2nd Marine Aircraft Wing -- As the sun beat down on the Marines toiling at the flight line, sweat poured down their faces and, after landing on the scorching hot concrete, instantly evaporated into the Arizona air.
Marines from Marine Attack Squadron-223 worked tirelessly June 21 preparing their AV-8B Harriers for training through the intense dry heat at Marine Corps Air Station Yuma, Ariz., during Exercise Desert Talon.
“The blisters on our hands and arms testify to the heat,” said Cpl. Brady Barnett, an engine mechanic with VMA-223, whose gloves did little to protect from the intense heat of placing a 300-gallon aero-fuel storage tank, which had baked in the sun for days, on a Harrier. “It’s really hot outside, but that is all a part of our mission here, preparing for the heat in Iraq.”
June 21 was the first day this year MCAS Yuma has experienced black flag weather conditions. The black flag indicates a potentially lethal combination of heat, humidity and the core temperature of the earth.
“This dry heat climate is good training,” said Pfc. Kevin Butters, an engine mechanic with VMA-223 who is preparing to deploy to Iraq for the first time. “Everyday, working here in the heat, when different things go wrong you learn new things. I’m constantly learning from all the different Marines around me.”
Butters said the Marines around him have mentored him on different aspects of life in the Corps while training together at Desert Talon.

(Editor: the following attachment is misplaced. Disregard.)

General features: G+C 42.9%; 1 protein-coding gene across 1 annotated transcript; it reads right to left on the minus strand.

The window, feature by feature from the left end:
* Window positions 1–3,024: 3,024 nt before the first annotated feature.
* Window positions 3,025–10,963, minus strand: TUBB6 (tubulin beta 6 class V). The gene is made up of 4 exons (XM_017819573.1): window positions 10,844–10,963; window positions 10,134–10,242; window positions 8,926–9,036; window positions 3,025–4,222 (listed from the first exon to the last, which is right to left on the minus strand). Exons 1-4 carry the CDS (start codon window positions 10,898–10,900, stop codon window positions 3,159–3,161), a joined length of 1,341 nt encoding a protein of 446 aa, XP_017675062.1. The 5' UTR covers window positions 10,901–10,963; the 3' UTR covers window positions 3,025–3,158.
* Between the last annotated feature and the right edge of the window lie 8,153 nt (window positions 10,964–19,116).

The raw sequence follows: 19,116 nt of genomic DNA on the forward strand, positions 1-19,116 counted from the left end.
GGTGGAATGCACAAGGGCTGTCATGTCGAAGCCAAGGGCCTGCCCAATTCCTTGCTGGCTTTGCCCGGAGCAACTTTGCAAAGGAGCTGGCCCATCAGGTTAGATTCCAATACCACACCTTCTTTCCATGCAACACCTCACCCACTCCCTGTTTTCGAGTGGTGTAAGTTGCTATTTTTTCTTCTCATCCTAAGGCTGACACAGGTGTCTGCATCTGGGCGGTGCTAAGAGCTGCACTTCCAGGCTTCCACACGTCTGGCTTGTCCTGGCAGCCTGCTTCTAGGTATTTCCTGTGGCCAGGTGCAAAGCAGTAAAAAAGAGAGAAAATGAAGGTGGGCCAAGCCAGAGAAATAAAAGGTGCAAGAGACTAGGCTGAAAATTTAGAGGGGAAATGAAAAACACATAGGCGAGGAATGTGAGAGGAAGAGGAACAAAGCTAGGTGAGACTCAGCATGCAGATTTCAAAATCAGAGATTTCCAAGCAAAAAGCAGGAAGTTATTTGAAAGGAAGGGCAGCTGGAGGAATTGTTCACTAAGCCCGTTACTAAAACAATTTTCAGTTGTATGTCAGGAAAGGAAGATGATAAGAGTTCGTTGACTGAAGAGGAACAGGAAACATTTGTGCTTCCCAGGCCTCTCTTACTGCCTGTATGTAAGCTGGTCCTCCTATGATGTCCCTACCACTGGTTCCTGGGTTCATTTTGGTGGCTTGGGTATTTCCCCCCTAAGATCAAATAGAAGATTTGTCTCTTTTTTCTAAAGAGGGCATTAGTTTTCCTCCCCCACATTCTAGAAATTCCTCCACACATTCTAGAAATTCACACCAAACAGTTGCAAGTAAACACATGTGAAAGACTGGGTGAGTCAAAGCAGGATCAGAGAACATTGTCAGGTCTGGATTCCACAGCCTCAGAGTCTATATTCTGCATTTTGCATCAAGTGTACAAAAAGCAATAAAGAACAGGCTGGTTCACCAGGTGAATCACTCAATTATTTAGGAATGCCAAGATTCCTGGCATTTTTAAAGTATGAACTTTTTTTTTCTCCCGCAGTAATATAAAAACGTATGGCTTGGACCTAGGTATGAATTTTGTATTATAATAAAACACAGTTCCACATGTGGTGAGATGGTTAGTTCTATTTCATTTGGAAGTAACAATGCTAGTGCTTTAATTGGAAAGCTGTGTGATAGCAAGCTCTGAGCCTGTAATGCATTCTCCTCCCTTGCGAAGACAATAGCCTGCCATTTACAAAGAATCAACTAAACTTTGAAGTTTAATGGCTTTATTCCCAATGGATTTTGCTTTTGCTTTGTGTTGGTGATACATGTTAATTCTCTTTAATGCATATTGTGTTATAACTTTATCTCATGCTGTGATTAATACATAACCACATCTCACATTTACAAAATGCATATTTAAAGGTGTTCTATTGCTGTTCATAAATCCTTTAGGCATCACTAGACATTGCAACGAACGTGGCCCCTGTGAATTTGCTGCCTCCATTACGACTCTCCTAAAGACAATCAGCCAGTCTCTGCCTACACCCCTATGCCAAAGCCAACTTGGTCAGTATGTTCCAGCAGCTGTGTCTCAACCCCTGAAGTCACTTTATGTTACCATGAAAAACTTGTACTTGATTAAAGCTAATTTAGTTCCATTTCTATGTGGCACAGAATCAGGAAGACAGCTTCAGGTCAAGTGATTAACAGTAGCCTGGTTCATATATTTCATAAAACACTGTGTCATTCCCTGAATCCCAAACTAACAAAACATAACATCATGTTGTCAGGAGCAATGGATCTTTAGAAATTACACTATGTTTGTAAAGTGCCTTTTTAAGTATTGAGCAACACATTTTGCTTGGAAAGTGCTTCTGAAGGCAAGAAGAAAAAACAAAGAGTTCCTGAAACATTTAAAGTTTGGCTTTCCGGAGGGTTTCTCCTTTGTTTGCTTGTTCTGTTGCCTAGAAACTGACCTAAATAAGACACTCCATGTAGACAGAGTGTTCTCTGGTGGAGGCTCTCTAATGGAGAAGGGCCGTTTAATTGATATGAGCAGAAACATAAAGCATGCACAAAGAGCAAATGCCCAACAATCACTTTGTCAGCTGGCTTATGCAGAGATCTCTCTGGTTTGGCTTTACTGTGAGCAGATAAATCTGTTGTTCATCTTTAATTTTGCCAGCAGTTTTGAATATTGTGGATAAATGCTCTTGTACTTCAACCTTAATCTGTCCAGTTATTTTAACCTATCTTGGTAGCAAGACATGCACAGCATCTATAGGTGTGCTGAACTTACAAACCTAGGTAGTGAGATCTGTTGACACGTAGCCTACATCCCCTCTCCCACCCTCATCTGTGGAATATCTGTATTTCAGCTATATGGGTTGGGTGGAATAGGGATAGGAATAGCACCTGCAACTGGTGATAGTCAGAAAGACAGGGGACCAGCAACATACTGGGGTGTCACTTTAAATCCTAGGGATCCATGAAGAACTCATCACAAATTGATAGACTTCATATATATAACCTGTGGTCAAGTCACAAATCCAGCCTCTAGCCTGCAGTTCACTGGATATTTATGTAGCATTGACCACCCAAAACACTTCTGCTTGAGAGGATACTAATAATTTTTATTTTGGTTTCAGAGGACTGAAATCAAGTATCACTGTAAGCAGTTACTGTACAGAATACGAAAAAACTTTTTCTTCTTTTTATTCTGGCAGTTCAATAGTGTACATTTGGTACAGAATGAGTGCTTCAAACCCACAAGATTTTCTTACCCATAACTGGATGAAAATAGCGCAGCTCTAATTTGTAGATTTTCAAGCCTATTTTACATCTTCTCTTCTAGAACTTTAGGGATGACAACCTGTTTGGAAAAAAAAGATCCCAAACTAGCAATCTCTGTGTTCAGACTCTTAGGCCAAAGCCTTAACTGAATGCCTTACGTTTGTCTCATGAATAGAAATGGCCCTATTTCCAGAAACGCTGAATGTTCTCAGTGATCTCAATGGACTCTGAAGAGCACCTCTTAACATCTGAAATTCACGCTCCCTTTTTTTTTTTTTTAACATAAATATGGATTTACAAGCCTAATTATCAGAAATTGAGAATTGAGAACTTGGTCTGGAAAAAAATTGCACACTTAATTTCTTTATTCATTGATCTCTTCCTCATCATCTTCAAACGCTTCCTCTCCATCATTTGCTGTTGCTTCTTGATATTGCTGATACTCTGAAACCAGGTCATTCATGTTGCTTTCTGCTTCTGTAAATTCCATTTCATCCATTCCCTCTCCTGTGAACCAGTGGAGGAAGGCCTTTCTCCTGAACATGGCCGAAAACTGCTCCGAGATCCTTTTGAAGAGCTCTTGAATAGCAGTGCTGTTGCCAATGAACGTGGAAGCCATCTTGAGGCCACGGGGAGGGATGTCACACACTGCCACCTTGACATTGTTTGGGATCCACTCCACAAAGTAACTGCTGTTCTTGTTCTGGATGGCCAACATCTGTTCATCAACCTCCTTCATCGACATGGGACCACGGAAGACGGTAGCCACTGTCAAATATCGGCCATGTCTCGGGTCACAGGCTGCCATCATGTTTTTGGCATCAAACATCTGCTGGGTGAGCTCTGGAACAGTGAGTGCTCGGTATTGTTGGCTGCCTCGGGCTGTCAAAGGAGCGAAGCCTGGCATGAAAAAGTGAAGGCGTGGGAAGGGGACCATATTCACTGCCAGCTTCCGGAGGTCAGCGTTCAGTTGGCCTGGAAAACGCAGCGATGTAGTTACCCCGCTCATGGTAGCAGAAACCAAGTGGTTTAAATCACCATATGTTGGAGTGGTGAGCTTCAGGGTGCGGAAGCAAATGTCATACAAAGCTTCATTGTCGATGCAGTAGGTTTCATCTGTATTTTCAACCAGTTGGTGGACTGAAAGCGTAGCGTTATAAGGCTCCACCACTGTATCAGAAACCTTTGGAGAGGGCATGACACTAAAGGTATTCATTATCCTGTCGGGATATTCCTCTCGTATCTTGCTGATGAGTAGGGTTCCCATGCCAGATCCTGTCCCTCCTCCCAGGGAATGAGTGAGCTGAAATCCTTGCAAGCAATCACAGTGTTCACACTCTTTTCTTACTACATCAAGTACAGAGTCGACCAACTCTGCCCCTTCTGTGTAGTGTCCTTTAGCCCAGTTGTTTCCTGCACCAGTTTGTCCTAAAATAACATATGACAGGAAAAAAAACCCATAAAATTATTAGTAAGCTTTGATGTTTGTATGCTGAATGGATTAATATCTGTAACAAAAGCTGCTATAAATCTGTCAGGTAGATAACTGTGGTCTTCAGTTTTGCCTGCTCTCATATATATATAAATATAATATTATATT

“From properly dealing with the heat to general knowledge on life, I know I can count on the Marines here,” said Butters. “We came out here to get done what we have to do. It’s a similar situation to the deserts of Iraq and it’s good training. I know I will be better prepared to go after coming out here.”
The training the Marines at VMA-223 receive at Desert Talon focuses on preparing the Harriers to fly, normally between 4 to 8 flights per day. The Marines also must account for the maintenance of the aircraft as well as the different components, including weaponry and sun-baked 300-gallon aero-fuel storage tanks.
“It’s extremely important that we are very precise,” said Gunnery Sgt. Terry “Bud” Weiser, the staff non-commissioned in charge of the engine mechanic’s at VMA-223. “These Marines are extremely motivated and a doing a great job. Correctly placing a 300-gallon aero-fuel storage tanks in this heat is extremely awkward but the Marines are doing it well here, and will do well in Iraq.”